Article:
That was what geologists call an intraplate earthquake, an event within one of the planet’s major tectonic plates rather than along the margin, where earthquakes are easier to understand and anticipate. What causes these intraplate earthquakes is a thorny scientific question. Some intraplate faults might have a major quake every few thousand years, so infrequently that they are not in sync with the human time scale and do not factor significantly in the U.S. Geological Survey’s seismic hazard maps.

Conversely, some hazards are well publicized at this point but highly unlikely for centuries to come, such as a full-blown eruption of the Yellowstone caldera, sometimes referred to as a supervolcano. If Yellowstone were to explode, it would be an event thousands of times more violent than the Mount St. Helens eruption, and its effect would be felt across much of the western United States. But it has been 640,000 years since the last such event and, although the caldera is active and generates swarms of small earthquakes, there is no sign that a major event will happen in the lifetime of anyone around today.

Some hazards become more prominent with new scientific research. Only in the past couple of decades have scientists come to appreciate the threat posed by the Cascadia subduction zone, a tectonic plate boundary running just off the coast of the Pacific Northwest, from Northern California to Vancouver Island. It could generate a mega-quake like the one that just hit Japan.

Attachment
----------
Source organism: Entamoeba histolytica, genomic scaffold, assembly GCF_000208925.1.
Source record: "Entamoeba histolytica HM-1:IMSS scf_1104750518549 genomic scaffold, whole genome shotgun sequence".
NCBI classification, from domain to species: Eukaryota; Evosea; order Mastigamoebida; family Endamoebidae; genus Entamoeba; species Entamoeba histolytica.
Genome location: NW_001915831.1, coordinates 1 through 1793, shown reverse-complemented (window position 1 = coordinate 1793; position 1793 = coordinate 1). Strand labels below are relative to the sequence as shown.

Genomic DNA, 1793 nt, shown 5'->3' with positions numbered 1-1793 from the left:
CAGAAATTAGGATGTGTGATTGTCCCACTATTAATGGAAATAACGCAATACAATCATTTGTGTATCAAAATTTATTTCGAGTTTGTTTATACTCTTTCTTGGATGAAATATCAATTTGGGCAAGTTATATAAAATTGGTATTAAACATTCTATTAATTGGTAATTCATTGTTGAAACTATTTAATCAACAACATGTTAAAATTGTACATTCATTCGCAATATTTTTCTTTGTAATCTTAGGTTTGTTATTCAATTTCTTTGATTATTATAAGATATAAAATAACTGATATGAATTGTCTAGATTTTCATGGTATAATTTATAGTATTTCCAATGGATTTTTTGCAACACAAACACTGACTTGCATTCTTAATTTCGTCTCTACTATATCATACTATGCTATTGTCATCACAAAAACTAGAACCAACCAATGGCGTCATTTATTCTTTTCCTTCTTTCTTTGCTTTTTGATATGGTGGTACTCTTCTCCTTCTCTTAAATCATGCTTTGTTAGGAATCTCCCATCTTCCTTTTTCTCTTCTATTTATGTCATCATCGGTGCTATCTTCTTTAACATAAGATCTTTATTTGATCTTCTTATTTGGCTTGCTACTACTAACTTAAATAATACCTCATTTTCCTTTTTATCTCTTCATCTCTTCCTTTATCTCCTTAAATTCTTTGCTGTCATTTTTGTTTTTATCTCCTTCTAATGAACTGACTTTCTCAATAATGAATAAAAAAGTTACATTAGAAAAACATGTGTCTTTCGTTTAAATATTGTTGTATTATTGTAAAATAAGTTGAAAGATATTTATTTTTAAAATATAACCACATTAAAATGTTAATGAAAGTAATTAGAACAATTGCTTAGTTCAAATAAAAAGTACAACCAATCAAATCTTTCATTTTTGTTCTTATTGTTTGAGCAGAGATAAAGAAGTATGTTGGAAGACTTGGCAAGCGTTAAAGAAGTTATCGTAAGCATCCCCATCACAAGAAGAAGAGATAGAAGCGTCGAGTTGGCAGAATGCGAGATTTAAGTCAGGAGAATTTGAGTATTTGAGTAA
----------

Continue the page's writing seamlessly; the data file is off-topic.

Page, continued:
A breakthrough in understanding that fault line came when American scientist Brian Atwater found signs of coastal cedar forests that had been swamped after the growing season of 1699. In a major earthquake, the land can drop several feet instantly and the tidal line can change. Atwater consulted with Japanese scientists and found records of an “orphan tsunami” in the year 1700. Scientists were able to determine that around 9 p.m. on Jan. 26, 1700, the Cascadia subduction zone generated a mega-quake.

“What we’re watching in Japan is possible off the Cascadia subduction zone,” said O’Rourke, the Cornell professor.

Disaster preparation requires a careful calibration of risk and a strong sense of what’s a reasonable level of caution. Society cannot protect itself from everything that conceivably could go wrong. Even with nuclear power, where safeguards are piled on top of safeguards, there is a point at which the operation becomes too expensive for anyone to attempt.

David Lochbaum, director of the Union of Concerned Scientists’ Nuclear Safety Program, said this week, “You can design a reactor to be bulletproof, but no one would want to pay for it.”

Tom Hunter, former head of Sandia National Laboratories and a leader of the federal government’s scientific team that responded to the Deepwater Horizon oil spill — the most recent black swan in the United States — said it is up to America’s political and business leaders to find the right balance between safety and efficiency.

“I think many of our systems do not operate as if things could go wrong,” Hunter said. “They operate as if everything will go right.”

Scientists have put together what they call a Probablistic Seismic Hazard Assessment that seeks to map the probability of a certain amount of shaking in any given time window. But “probabilistic” isn’t the same thing as deterministic.